Mary’s Foretaste of the Resurrection

April 6, 2015

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Did the Virgin Mary know about the Resurrection before it happened?

There’s a gap of thirty years, called the “silent years” of Jesus, in which Scripture simply doesn’t tell us what happened between Jesus’ infancy and the beginning of His public ministry. But there’s one interruption to this silence, a single event that Scripture records from the youth of Christ: the finding in the Temple (Luke 2:41-52).

What happens in the finding of the Temple? Think about it from Mary’s perspective. Christ goes up with Mary and Joseph to Jerusalem for the Passover. There, He’s missing, separated from them, for three days. But this seeming catastrophe is actually a result of Christ’s need to be about His Father’s business (cf. Luke 2:49), and after three days (Lk. 2:46), Mary is reunited with her Son.

Out of all of the events that occurred in the first thirty years of Christ’s life, what’s St. Luke’s reason for recording this one? It’s because it’s a prefigurement of the Death and Resurrection of Christ. We see these themes again in Luke 18:31-33, in which Christ explains to His Apostles what’s about to take place:

“Behold, we are going up to Jerusalem, and everything that is written of the Son of man by the prophets will be accomplished. For he will be delivered to the Gentiles, and will be mocked and shamefully treated and spit upon; they will scourge him and kill him, and on the third day he will rise.”

And of course, all of this begins with Passover, which Luke describes as “the day of Unleavened Bread, on which the passover lamb had to be sacrificed” (Luke 22:7).

In other words, the finding in the Temple is a prophecy of the Death and Resurrection of Christ, and a prophecy that Jesus meant specifically for His Mother. Nobody besides Mary and Joseph is described as witnessing the event, and Joseph isn’t alive by the time of Christ’s death, which is why he isn’t mentioned during the public ministry of Christ.

So Jesus is preparing His Mother for His Passion and Resurrection. And while we’re only told about this instance, it’s reasonable to conclude that there were plenty of other instances of the same type. “But there are also many other things which Jesus did; were every one of them to be written, I suppose that the world itself could not contain the books that would be written” (John 21:25).

What’s Mary’s reaction to this? Does she understand? Or is she like the Apostles in Luke 18, who “understood none of these things; this saying was hid from them, and they did not grasp what was said” (Luke 18:34)?

Scripture doesn’t tell us explicitly. We don’t get to know exactly what’s going through Mary’s mind during Good Friday and Holy Saturday, or whether and when she realized that she would be reunited with her Son on the third day. But we do get a few important clues.

The first is that the Finding in the Temple is in Luke’s Gospel at all. Luke tells the story of the birth and infancy of Christ from Mary’s perspective, and that’s true of the Finding in the Temple, as well. After recounting the events in the Temple, Luke tells us that “his mother kept all these things in her heart”  (Luke 2:51). So the first to recognition the connection between this event and the Resurrection seems to have been Mary, as a result of her meditation on the life of Christ.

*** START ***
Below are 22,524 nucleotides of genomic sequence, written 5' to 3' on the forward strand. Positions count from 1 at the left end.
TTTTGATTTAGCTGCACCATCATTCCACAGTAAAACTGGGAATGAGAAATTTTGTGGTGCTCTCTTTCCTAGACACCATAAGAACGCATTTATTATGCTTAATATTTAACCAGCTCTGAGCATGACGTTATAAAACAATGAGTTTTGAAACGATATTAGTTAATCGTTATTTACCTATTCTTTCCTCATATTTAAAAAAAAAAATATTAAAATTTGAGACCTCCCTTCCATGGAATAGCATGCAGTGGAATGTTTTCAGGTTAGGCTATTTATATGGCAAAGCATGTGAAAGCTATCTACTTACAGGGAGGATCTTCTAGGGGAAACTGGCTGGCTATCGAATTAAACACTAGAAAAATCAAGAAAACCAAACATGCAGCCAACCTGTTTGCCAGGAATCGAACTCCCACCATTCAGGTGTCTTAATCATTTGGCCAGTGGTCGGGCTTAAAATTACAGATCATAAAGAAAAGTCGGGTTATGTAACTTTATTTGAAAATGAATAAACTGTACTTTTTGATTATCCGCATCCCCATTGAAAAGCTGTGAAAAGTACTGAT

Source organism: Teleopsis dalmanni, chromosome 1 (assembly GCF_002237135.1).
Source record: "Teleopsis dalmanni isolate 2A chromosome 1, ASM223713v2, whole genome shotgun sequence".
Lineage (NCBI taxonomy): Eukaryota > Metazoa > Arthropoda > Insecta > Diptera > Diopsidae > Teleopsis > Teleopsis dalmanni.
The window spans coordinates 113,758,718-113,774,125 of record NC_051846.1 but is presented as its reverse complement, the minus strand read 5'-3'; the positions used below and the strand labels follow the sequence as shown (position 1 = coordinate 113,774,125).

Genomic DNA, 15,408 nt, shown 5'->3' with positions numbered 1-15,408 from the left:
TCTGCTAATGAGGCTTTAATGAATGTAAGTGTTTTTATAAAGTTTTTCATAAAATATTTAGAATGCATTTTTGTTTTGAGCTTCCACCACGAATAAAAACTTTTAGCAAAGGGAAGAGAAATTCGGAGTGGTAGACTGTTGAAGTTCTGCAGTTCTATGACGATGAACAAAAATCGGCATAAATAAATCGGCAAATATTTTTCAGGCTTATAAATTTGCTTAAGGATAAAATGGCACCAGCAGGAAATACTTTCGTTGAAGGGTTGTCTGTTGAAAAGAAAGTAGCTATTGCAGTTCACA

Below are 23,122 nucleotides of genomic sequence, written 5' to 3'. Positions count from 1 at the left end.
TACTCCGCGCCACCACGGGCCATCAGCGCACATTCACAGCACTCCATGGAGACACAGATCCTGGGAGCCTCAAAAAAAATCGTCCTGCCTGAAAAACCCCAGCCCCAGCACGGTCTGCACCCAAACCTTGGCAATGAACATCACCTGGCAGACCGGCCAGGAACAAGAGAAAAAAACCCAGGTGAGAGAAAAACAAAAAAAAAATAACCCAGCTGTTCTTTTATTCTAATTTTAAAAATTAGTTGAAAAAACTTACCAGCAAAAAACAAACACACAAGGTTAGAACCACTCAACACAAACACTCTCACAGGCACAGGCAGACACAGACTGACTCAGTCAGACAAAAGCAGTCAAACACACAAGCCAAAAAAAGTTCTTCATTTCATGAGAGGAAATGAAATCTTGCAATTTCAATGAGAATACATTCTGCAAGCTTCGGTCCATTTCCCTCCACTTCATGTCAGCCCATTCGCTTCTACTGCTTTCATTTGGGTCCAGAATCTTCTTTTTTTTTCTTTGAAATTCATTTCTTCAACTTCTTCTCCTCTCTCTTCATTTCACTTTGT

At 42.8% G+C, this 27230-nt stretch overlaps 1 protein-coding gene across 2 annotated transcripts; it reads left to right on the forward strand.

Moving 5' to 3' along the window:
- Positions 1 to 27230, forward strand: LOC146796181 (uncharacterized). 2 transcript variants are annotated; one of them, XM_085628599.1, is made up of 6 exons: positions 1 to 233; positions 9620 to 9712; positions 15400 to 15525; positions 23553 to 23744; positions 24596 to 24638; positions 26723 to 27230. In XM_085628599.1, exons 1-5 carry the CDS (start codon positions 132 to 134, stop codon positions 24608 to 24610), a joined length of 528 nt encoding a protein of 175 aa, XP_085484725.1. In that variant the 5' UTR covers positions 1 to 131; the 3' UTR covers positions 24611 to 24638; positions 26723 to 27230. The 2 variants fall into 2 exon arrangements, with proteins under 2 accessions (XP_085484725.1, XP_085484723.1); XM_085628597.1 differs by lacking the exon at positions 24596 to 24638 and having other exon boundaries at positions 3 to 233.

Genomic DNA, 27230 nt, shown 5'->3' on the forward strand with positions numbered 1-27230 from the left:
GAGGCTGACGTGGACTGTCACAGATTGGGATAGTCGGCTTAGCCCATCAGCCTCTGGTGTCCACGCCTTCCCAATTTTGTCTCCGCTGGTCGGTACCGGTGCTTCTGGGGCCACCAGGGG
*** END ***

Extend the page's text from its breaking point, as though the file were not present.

But that alone doesn’t tell us whether she realized before or after Easter. However, there’s another clue that suggests she knew about the Resurrection before it happened.

Pay close attention to who’s at Calvary and who’s at the Empty Tomb. Mary is close by Christ’s side during His Passion. At Calvary, after “all the disciples forsook him and fled” (Matthew 26:56), and “all his acquaintances and the women who had followed him from Galilee stood at a distance” (Luke 23:49), there are but a handful of people at the foot of the Cross: “standing by the cross of Jesus were his mother, and his mother’s sister, Mary the wife of Clopas, and Mary Mag′dalene” (John 19:25), with the Apostle John standing near the Virgin Mary (Jn. 19:26).

On the third day, however, the Virgin Mary’s not there at the Empty Tomb. “And when the sabbath was past, Mary Mag′dalene, and Mary the mother of James, and Salo′me, bought spices, so that they might go and anoint him” (Mark 16:1). Why not? 

The clue is the last half of that verse: they have gone to the Tomb to anoint Him. They’re expecting to find a dead Body. Recall Mary Magdalene’s tearful reaction to not being able to find His Corpse (John 20:2, 11-13). She hasn’t lost faith in Christ, but she still thinks that he’s dead. Likely, she believes something like what her sister Martha said of Lazarus: “I know that he will rise again in the resurrection at the last day” (John 11:24). It’s a belief in the Resurrection, but as a far-off event.

But we don’t see the Virgin Mary react that way. We don’t even see her going to anoint His Corpse. I would suggest that this is because she knows that there won’t be a dead Body to anoint. Christ has shown her that His Father’s business was for Him to go up to Jerusalem, be separated from His Mother for three days, and then return to her. While the faithful women at the Tomb are looking to prepare His Body for the Resurrection on the last day, the Virgin Mary knows that we won’t have to wait that long. Let us join Mary today in her sorrows, but also in her joyful anticipation of Easter.

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